Getting started with connectivism/networked learning…

During the discussion on ITForum on my paper – Learning and Knowing in Networks: Changing roles for Educators and Designers
(.pdf) – we had a brief discussion on some practical ways to implement connectivism in classroom environments. Here are a few suggestions I threw out (it is a list intended for educators who are just beginning to explore networked technologies, so advanced bloggers/wiki’ers/twitterers will find it to be somewhat basic). Would love to hear how others are using networks to improve quality of learning experiences.
1. Create a class blog…have students blog. Compile their work in an aggregator – such as PageFlakes – that will provide learners with a single page to refer to in order to get an overview of what other learners are blogging about. From my experience, many learners find it stressful simply blogging and are somewhat lost in a highly distributed environment. To build their comfort in these spaces, the use of a central starting spot can be valuable.
2. Use collaborative learning activities – have learners contribute to wikipedia or conduct group work in their own wiki. Better yet, find a colleague at a different university (or school) who is teaching a similar course and create cross-institution collaboration projects.
3. Open your own resources to collaboration and sharing. Start a “english wiki” or “physics wiki” or “psychology 101 wiki” and network with colleagues at other institutions or other countries in developing the resource and keeping it current.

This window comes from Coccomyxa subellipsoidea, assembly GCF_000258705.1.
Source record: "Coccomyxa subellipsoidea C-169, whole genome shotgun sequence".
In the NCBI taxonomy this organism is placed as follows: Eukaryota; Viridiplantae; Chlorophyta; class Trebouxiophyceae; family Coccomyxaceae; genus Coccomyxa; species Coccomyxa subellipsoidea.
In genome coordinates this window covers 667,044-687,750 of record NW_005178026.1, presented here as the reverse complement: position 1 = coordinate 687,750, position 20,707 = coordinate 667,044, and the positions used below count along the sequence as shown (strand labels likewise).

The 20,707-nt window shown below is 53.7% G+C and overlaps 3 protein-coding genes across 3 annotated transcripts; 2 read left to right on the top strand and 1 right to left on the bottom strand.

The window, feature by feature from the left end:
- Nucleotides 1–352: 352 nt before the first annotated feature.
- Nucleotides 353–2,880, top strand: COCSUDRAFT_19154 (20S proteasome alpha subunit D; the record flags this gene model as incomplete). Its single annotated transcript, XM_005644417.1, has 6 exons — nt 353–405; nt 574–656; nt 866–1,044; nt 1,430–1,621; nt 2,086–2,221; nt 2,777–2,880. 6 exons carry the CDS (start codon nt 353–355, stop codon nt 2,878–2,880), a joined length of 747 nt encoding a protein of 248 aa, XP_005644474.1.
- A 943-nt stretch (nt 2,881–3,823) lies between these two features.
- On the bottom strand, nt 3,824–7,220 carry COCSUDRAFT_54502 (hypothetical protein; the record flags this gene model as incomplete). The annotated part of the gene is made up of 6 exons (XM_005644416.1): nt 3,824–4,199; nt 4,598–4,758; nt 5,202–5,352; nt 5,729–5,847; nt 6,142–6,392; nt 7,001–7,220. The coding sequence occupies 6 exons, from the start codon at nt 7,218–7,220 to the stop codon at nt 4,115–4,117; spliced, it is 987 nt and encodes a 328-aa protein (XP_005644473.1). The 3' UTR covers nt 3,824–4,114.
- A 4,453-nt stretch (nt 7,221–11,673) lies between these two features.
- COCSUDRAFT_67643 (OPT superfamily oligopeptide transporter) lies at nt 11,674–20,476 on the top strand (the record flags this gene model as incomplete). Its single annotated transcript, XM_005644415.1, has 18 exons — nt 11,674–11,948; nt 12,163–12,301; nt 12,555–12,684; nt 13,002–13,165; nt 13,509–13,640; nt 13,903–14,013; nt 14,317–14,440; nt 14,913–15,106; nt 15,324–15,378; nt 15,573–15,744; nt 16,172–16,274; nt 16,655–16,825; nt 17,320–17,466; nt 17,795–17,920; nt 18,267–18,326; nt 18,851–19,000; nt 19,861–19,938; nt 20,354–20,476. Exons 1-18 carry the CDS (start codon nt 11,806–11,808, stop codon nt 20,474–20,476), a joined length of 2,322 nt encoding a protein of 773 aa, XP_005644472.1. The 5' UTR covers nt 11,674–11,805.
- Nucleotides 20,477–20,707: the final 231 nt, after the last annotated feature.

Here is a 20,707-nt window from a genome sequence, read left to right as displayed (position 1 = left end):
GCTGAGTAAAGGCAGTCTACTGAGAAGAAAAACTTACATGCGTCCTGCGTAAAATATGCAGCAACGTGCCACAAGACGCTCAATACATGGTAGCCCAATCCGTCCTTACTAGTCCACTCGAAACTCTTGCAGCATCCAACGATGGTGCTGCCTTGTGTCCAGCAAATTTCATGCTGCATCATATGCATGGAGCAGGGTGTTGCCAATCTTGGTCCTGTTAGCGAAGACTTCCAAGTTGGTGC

4. To be networked, resources and conversations need a degree of openness. This is one of the drawbacks of an LMS. Learners need to develop comfort with transparency and see the impact. In a recent course on digital literacies, Peter Tittenberger and I found learners can be uncomfortable with posting thoughts in an open public forum. There is something personal (vulnerable?) about learning that certain individuals prefer to keep “secure”. To balance openness and privacy, tools exist, such as ELGG, that allow educators to create mini-networks with greater privacy than the open web.
5. Use existing open education resources in planning and delivering course materials. Focus on using a variety of media – games, videos, podcasts, interviews. Many resources already exist for this type of content…and the list grows daily.
6. Direct students to conference proceedings, recordings, and keynote presentations from recent conferences within the field. Many conferences now record keynote presentations. If the class is focused on a particular theorist or scientist, instead of talking about him/her, direct learners to the source – a recorded keynote or interview.
7. Contribute to the resource pool. When attending conferences, conduct podcast interviews with speakers…or grab a FlipVideo and record the interview…highlight a few key theorists and conduct and email interview and post it on your blog for future class references.
8. Experiment with different tools and instructional approaches. Build a “let’s play” component into your course. Spend a class in Second Life. Create podcasts. Involve learners – have them brainstorm learning activities.
9. Provide learners with resources that will continue to feed their learning after the course is complete. Direct them to blogs, listservs, ning networks, or other communities and networks. The content of a discipline will change. When learners are “plugged in” to a network, they have the opportunity to stay current.